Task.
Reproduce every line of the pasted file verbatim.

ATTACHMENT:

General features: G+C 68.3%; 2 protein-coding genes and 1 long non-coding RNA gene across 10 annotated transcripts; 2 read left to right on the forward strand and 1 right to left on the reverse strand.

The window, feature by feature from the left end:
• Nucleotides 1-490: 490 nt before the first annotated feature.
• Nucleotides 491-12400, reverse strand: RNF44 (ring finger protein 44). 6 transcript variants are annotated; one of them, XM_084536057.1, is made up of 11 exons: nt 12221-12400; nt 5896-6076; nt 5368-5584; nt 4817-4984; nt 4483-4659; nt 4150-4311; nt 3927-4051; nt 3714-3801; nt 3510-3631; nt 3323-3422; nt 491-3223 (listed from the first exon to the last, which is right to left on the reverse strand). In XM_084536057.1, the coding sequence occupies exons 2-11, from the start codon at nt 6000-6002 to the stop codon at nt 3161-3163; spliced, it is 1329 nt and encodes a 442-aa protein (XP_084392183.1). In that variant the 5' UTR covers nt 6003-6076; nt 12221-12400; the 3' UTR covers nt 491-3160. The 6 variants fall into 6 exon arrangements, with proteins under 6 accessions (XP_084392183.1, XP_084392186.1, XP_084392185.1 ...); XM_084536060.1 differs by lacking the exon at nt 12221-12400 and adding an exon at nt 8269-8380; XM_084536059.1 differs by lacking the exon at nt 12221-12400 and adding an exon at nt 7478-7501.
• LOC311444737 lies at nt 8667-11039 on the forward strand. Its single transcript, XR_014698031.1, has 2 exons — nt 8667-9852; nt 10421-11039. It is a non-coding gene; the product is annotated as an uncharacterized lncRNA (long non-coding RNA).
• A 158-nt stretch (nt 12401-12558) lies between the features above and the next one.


General features: G+C 68.3%; 2 protein-coding genes and 1 long non-coding RNA gene across 10 annotated transcripts; 2 read left to right on the forward strand and 1 right to left on the reverse strand.

The window, feature by feature from the left end:
• Nucleotides 1-490: 490 nt before the first annotated feature.
• Nucleotides 491-12400, reverse strand: RNF44 (ring finger protein 44). 6 transcript variants are annotated; one of them, XM_084536057.1, is made up of 11 exons: nt 12221-12400; nt 5896-6076; nt 5368-5584; nt 4817-4984; nt 4483-4659; nt 4150-4311; nt 3927-4051; nt 3714-3801; nt 3510-3631; nt 3323-3422; nt 491-3223 (listed from the first exon to the last, which is right to left on the reverse strand). In XM_084536057.1, the coding sequence occupies exons 2-11, from the start codon at nt 6000-6002 to the stop codon at nt 3161-3163; spliced, it is 1329 nt and encodes a 442-aa protein (XP_084392183.1). In that variant the 5' UTR covers nt 6003-6076; nt 12221-12400; the 3' UTR covers nt 491-3160. The 6 variants fall into 6 exon arrangements, with proteins under 6 accessions (XP_084392183.1, XP_084392186.1, XP_084392185.1 ...); XM_084536060.1 differs by lacking the exon at nt 12221-12400 and adding an exon at nt 8269-8380; XM_084536059.1 differs by lacking the exon at nt 12221-12400 and adding an exon at nt 7478-7501.
• LOC311444737 lies at nt 8667-11039 on the forward strand. Its single transcript, XR_014698031.1, has 2 exons — nt 8667-9852; nt 10421-11039. It is a non-coding gene; the product is annotated as an uncharacterized lncRNA (long non-coding RNA).
• A 158-nt stretch (nt 12401-12558) lies between the features above and the next one.